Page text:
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A novel marsupial robotic system for cross-scale targeted drug delivery in glioma treatment
Author: Update times: 2024-01-04                          | Print | Close | Text Size: A A A

Marsupial robotic system for intracranial cross-scale targeting
Glioma are malignant tumors that severely impact human health and have a median survival period of less than 15 months. Currently, clinical treatment includes surgery, radiotherapy, chemotherapy, and targeted therapy. Among them, targeted therapy faces the challenge that the blood?brain barrier prevents most drug molecules from entering brain tissues.

A research team from the Shenyang Institute of Automation (SIA), Chinese Academy of Sciences (CAS), in collaboration with Shengjing Hospital of China Medical University, developed a nanorobot-based marsupial robotic system that can enter the skull through a minimally invasive channel, bypass the blood?brain barrier to reach the glioma site, and accurately deliver drugs to the glioma lesion.

This study, titled "Dual-Responsive Nanorobot-Based Marsupial Robotic System for Intracranial Cross-Scale Targeting Drug Delivery," has been published in the latest issue of Advanced Materials" (Impact Factor: 29.4), the international top journal in the field of materials.

The robotic system comprises a magnetically driven continuous robot, biocompatible nanorobots, an external control system, and imaging equipment. For primary macro-scale targeting, the continuous robot enters the cranial cavity through the minimally invasive channel, circumvents the blood?brain barrier, and reaches the glioma location. For secondary micro-scale targeting, the nanorobots navigate through the internal passage of the continuous robot to the glioma lesion, propelled by an external field, moved within the tumor and released drugs.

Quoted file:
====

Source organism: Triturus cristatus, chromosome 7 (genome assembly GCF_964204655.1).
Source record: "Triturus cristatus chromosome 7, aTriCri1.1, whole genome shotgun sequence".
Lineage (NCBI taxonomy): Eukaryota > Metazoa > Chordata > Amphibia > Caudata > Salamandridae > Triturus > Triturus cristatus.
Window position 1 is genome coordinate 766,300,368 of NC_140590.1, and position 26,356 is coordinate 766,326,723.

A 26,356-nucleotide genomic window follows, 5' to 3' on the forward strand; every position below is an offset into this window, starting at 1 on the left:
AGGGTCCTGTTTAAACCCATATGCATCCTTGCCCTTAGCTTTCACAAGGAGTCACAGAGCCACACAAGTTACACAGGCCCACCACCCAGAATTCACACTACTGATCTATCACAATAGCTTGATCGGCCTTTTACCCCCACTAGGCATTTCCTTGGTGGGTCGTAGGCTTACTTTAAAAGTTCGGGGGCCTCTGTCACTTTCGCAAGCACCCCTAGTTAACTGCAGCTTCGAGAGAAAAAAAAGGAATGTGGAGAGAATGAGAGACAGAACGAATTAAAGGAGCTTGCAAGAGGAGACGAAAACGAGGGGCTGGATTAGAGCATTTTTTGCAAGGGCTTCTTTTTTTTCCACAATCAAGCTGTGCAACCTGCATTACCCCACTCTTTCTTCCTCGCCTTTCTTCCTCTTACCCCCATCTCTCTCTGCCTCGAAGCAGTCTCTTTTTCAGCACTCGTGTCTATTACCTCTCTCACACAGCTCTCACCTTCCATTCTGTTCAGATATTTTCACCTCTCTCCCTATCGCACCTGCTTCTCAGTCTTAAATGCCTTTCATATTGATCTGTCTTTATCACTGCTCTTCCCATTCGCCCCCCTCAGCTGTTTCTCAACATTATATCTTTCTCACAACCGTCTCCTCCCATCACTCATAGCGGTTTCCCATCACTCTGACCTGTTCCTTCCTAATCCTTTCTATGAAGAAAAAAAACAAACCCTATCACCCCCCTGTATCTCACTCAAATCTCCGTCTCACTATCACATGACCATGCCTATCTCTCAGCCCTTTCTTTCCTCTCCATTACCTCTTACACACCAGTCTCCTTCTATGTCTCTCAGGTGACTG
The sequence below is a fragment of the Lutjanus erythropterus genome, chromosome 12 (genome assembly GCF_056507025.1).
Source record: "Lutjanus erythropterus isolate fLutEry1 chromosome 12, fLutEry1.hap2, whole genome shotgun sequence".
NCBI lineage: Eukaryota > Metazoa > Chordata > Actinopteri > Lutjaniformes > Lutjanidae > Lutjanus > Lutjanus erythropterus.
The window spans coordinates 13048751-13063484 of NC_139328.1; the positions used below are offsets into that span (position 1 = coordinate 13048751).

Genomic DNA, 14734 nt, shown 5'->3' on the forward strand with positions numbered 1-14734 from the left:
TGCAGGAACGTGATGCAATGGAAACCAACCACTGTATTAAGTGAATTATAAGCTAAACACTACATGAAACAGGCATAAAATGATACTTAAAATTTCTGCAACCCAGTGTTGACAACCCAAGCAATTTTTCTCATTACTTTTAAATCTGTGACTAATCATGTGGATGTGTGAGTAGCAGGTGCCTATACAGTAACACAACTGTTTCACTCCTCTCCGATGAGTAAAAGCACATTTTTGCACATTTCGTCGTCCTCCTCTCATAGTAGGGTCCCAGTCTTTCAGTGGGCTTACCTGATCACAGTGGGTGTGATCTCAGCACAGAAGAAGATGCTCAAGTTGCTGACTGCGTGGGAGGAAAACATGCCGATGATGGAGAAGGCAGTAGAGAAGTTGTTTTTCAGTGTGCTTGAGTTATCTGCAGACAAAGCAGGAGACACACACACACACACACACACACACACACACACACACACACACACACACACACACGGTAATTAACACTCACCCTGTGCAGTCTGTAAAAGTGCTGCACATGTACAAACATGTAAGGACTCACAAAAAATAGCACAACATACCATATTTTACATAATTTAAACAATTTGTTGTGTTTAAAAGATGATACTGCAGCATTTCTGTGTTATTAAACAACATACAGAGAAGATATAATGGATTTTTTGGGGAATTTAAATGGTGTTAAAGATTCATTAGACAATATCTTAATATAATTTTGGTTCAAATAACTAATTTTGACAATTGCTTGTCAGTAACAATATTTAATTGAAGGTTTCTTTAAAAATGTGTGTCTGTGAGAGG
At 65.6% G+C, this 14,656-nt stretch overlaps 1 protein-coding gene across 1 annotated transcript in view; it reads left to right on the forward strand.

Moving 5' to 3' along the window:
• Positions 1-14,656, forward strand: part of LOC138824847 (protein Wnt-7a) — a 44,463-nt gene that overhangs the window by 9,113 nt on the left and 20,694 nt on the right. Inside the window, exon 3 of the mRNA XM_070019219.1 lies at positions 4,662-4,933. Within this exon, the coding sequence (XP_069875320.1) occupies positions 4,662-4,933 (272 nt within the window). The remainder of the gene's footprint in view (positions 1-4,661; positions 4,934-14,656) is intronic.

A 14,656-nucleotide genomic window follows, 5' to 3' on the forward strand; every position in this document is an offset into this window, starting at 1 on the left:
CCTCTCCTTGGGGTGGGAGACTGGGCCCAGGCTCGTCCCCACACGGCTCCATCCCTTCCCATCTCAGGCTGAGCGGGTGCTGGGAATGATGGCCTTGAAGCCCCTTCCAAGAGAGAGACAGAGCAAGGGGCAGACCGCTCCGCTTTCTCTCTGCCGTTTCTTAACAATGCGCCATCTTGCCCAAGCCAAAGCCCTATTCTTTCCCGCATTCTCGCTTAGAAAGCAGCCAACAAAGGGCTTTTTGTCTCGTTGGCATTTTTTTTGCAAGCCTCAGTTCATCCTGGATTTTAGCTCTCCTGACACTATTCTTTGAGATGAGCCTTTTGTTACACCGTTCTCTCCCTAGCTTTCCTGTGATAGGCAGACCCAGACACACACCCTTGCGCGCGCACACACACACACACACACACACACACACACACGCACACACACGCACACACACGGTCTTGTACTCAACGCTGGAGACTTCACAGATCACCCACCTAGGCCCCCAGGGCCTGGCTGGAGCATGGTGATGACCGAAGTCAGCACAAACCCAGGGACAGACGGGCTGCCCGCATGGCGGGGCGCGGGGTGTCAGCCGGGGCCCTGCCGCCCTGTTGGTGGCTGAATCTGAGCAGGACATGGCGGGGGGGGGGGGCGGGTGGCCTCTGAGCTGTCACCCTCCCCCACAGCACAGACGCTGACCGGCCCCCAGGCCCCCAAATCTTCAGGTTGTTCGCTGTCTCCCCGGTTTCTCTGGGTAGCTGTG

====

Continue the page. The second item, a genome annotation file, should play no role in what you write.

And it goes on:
The research team conducted in vitro experiments within the microenvironment of glioma cells and in ex vivo swine brain tissues. The results confirmed that the nanorobots could deliver drugs to specific lesions over long distances and release drugs to kill glioma cells, verifying the feasibility of the proposed nanorobot-based marsupial robotic system for cross-scale drug delivery.

In the future, the research team plans to evaluate the therapeutic efficacy of cross-scale drug delivery using the marsupial robotic system within live animal cranial cavities. This effort, coupled with clinical collaboration, aims to further enhance the performance of the marsupial robotic system. Ultimately, the goal is to apply this technology clinically in the near future to alleviate patient suffering.

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